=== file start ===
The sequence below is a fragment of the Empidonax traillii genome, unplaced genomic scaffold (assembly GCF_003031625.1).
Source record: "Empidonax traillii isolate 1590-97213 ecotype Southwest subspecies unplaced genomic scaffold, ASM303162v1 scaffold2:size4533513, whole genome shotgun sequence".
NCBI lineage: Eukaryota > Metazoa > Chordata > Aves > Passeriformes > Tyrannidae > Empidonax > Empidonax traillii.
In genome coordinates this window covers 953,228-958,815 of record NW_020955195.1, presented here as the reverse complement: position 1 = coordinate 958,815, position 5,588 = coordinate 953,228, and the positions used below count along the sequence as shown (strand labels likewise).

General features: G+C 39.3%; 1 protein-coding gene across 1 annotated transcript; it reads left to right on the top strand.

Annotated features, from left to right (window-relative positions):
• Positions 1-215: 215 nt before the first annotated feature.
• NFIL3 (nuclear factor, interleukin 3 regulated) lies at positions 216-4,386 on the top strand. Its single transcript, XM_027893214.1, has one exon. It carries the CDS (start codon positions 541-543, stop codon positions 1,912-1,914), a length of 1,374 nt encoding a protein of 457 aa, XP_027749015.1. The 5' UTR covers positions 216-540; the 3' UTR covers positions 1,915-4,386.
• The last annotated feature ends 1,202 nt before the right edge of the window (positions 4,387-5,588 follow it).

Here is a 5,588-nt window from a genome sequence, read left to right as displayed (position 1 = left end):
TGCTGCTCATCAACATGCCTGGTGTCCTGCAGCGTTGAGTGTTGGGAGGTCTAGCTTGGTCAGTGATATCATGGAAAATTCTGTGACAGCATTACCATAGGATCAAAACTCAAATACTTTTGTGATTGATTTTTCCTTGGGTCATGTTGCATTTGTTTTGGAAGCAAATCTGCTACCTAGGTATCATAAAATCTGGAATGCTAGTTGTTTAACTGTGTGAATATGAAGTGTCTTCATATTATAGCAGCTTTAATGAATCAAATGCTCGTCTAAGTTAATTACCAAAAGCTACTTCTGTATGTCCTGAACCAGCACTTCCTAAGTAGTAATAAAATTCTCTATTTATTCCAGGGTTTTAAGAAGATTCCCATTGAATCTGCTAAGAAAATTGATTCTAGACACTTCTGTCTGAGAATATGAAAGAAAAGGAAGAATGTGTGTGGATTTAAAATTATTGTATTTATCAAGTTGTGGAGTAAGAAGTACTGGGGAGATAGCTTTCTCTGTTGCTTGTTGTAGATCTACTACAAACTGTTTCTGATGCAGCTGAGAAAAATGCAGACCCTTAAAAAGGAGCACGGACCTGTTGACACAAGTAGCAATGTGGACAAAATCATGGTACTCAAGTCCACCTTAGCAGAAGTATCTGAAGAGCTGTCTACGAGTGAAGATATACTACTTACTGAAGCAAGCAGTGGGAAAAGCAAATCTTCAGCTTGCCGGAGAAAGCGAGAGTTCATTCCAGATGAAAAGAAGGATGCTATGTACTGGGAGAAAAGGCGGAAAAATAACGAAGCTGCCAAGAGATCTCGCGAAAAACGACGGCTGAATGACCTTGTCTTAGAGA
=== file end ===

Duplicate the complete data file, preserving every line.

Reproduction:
The sequence below is a fragment of the Empidonax traillii genome, unplaced genomic scaffold (assembly GCF_003031625.1).
Source record: "Empidonax traillii isolate 1590-97213 ecotype Southwest subspecies unplaced genomic scaffold, ASM303162v1 scaffold2:size4533513, whole genome shotgun sequence".
NCBI lineage: Eukaryota > Metazoa > Chordata > Aves > Passeriformes > Tyrannidae > Empidonax > Empidonax traillii.
In genome coordinates this window covers 953,228-958,815 of record NW_020955195.1, presented here as the reverse complement: position 1 = coordinate 958,815, position 5,588 = coordinate 953,228, and the positions used below count along the sequence as shown (strand labels likewise).

General features: G+C 39.3%; 1 protein-coding gene across 1 annotated transcript; it reads left to right on the top strand.

Annotated features, from left to right (window-relative positions):
• Positions 1-215: 215 nt before the first annotated feature.
• NFIL3 (nuclear factor, interleukin 3 regulated) lies at positions 216-4,386 on the top strand. Its single transcript, XM_027893214.1, has one exon. It carries the CDS (start codon positions 541-543, stop codon positions 1,912-1,914), a length of 1,374 nt encoding a protein of 457 aa, XP_027749015.1. The 5' UTR covers positions 216-540; the 3' UTR covers positions 1,915-4,386.
• The last annotated feature ends 1,202 nt before the right edge of the window (positions 4,387-5,588 follow it).

Here is a 5,588-nt window from a genome sequence, read left to right as displayed (position 1 = left end):
TGCTGCTCATCAACATGCCTGGTGTCCTGCAGCGTTGAGTGTTGGGAGGTCTAGCTTGGTCAGTGATATCATGGAAAATTCTGTGACAGCATTACCATAGGATCAAAACTCAAATACTTTTGTGATTGATTTTTCCTTGGGTCATGTTGCATTTGTTTTGGAAGCAAATCTGCTACCTAGGTATCATAAAATCTGGAATGCTAGTTGTTTAACTGTGTGAATATGAAGTGTCTTCATATTATAGCAGCTTTAATGAATCAAATGCTCGTCTAAGTTAATTACCAAAAGCTACTTCTGTATGTCCTGAACCAGCACTTCCTAAGTAGTAATAAAATTCTCTATTTATTCCAGGGTTTTAAGAAGATTCCCATTGAATCTGCTAAGAAAATTGATTCTAGACACTTCTGTCTGAGAATATGAAAGAAAAGGAAGAATGTGTGTGGATTTAAAATTATTGTATTTATCAAGTTGTGGAGTAAGAAGTACTGGGGAGATAGCTTTCTCTGTTGCTTGTTGTAGATCTACTACAAACTGTTTCTGATGCAGCTGAGAAAAATGCAGACCCTTAAAAAGGAGCACGGACCTGTTGACACAAGTAGCAATGTGGACAAAATCATGGTACTCAAGTCCACCTTAGCAGAAGTATCTGAAGAGCTGTCTACGAGTGAAGATATACTACTTACTGAAGCAAGCAGTGGGAAAAGCAAATCTTCAGCTTGCCGGAGAAAGCGAGAGTTCATTCCAGATGAAAAGAAGGATGCTATGTACTGGGAGAAAAGGCGGAAAAATAACGAAGCTGCCAAGAGATCTCGCGAAAAACGACGGCTGAATGACCTTGTCTTAGAGA